How to stop spam callers from contacting you? - Baltimore Post-ExaminerBaltimore Post-Examiner

How to stop spam callers from contacting you?

It’s a long-time conundrum of the telecommunications era: Why do spammers spam? It should seem like they’d get discouraged by the millions of rejections to their easily transparent attempts. But the motivating factor is that they make it up in volume. If just a few people out of millions respond to a spam attempt in a way that’s profitable to the spammer, they’ll keep at it.

Spam phone calls are the current worst pollution in telecommunications. It’s not always lone scammers either since some companies still violate the Telephone Consumer Protection Act, such as HSBC Bank. Robocall telemarketing is the other, corporate end of spam calls. The simplest way to deal with a spam call is to find out who called you and then block the number. Of course, dealing with one spam call is barely worth mentioning, but when your number is targeted by spam, that becomes a different problem.

General steps to curtailing spam calls

For high volumes of nuisance phone calls, there are some basic steps you can take:

  • List your number with the FCC’s Do Not Call registry
  • Set your mobile OS to more restrictive settings
  • Use third-party apps that block robocalls
  • Check with your cellular service provider for blocking options

The mobile phone industry is very motivated to help you stop nuisance phone calls. This applies to the service carriers, the hardware manufacturers, and the software programmers. If mobile phones become inconvenient to use, all those industries shut down. The problem is that the communications industry has to allow a permissive amount of freedom, which some people and companies unfortunately abuse. Technology companies are at a constant “cold war” with the spammers, in the same way, that we will always fight hackers and email spammers.

Depending on how much time you want to put into this, there are third-party apps that use a “white list” for your phone calls. All calls are blocked by defaults except for the few numbers you allow to call you. You can restrict this to your work, family, social circle, and so on.

As a final solution, you might want to change your number. Your number might be “dirty” if you recently activated it and it was previously widely distributed. You should avoid liberally posting your phone number to the public and avoid answering unknown numbers in the first place, because robocallers will listen for a human voice to answer and mark the number as a “live” target, increasing the spam activity to that number later.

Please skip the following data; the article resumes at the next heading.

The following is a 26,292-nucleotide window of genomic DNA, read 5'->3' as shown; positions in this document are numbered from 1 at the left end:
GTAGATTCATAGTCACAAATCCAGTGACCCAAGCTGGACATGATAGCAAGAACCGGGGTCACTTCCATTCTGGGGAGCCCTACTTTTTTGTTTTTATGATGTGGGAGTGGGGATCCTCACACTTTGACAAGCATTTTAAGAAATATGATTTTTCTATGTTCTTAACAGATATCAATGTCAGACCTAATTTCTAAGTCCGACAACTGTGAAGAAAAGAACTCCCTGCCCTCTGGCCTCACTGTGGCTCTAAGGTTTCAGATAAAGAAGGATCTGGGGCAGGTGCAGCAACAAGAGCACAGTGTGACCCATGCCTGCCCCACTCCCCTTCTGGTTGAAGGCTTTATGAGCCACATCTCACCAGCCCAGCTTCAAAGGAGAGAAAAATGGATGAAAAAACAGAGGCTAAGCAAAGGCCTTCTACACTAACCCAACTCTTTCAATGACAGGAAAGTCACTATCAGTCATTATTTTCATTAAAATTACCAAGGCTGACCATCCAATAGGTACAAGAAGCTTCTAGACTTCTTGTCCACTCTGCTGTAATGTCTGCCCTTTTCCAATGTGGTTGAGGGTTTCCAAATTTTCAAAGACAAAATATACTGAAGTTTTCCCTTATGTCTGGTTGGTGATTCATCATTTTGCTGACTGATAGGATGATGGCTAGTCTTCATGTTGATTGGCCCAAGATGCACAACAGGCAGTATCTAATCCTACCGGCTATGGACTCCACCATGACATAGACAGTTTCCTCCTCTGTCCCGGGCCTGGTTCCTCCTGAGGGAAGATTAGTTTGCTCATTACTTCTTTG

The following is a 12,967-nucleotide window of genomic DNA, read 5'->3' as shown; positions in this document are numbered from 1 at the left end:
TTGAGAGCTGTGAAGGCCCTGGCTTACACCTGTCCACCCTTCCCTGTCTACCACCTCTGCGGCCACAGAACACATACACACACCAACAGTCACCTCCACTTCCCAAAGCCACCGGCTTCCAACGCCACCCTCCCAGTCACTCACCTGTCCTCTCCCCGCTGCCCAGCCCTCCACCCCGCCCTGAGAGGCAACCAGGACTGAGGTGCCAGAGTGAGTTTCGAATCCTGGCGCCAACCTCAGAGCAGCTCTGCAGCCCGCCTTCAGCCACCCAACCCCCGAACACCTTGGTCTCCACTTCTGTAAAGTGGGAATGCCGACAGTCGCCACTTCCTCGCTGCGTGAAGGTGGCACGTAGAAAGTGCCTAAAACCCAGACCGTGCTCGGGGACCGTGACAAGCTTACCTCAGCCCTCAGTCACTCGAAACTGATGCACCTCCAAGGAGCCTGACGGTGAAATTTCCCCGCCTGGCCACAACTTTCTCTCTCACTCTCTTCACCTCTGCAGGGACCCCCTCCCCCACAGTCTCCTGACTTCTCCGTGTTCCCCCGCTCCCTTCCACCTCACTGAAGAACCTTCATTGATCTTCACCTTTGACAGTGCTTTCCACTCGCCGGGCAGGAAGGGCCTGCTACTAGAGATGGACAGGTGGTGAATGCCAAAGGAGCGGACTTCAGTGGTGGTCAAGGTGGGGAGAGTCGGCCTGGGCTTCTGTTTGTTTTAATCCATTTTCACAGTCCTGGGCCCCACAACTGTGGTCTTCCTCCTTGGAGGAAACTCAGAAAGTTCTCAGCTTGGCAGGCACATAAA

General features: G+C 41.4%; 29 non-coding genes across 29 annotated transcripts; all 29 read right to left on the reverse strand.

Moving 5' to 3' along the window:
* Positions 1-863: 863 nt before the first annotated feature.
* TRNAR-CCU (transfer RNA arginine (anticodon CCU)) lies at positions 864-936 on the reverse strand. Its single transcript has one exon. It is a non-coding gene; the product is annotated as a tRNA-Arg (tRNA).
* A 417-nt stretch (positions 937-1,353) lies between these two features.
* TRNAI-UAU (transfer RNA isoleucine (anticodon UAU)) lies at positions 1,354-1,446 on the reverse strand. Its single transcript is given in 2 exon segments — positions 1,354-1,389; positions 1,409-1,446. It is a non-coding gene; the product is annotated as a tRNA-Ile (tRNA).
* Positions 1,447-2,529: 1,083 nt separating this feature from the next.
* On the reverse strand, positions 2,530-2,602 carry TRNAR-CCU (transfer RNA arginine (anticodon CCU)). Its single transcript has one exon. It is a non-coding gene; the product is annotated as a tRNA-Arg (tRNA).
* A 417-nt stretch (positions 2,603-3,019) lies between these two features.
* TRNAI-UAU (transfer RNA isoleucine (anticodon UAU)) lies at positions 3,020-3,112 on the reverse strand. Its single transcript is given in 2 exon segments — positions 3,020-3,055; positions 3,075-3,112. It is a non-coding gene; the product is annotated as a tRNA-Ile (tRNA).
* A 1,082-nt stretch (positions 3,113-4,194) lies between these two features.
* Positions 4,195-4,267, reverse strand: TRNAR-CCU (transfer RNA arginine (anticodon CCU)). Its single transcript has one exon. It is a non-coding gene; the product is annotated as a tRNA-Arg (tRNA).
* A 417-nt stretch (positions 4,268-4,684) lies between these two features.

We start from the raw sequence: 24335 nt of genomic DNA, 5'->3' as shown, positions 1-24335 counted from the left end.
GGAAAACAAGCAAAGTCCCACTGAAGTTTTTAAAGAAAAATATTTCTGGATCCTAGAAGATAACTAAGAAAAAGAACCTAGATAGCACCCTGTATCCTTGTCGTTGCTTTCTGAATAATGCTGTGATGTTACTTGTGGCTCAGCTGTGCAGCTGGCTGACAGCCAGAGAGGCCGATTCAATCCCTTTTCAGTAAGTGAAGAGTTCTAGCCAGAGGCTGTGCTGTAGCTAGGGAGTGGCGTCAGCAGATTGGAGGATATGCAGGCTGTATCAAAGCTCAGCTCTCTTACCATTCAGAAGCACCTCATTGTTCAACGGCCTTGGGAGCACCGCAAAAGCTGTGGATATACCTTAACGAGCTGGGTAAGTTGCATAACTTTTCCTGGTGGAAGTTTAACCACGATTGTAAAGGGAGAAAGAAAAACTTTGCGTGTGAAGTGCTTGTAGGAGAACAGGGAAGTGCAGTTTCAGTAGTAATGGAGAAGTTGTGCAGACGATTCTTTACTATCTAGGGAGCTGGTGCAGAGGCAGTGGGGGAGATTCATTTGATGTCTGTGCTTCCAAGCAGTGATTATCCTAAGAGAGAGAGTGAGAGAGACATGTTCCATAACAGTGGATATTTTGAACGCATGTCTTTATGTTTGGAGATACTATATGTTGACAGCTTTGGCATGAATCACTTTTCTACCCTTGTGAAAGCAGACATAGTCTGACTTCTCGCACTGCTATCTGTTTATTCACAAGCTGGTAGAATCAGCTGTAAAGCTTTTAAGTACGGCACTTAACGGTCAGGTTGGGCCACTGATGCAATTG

What about number spoofing?

Number spoofing is a new problem that’s prompted telecommunications companies into a new struggle to control spam. Number spoofing can advertise a different number to caller ID, showing you any number, including your own. It gets worse if you happen to have a number which somebody else is using to spoof spam calls.

Why on earth are callers allowed to do this? Number spoofing was a common practice built into the phone system, to allow large companies to show up on caller ID as a common number. Thus the 1-800 number you called for tech support can call you back with the same identification, even though the actual phone may be in a different country.

Phone companies are currently working on a way to end phone spoofing by forcing callers to only use numbers registered with a digital ID. In the meantime, you can report spoofed phone number calls to your service carrier, who have ways of tracing the call with law enforcement’s assistance. This takes some time, but it’s a step you can take until they have this problem fixed.

Spam has been a problem since the first computer network

Even after number spoofing is plugged, spammers will no doubt find a new technology loophole. This problem is so old that it even predates the use of the term “spam” by itself. Prior to email spam, the equivalent of “hackers” for phone systems, known as “phreakers,” were exploiting holes in the telecommunication system. One of the earliest phreakers, John Draper, used a whistle he found in a cereal box to imitate phone company signals, tricking the system into letting him place free long-distance calls.

This just goes to show, the telecommunications infrastructure was never set up to be security-hardened in the first place. Commerce thrives on the principle of convenient communication. Meanwhile, nobody could foresee the ways in which it would be exploited by unscrupulous users.





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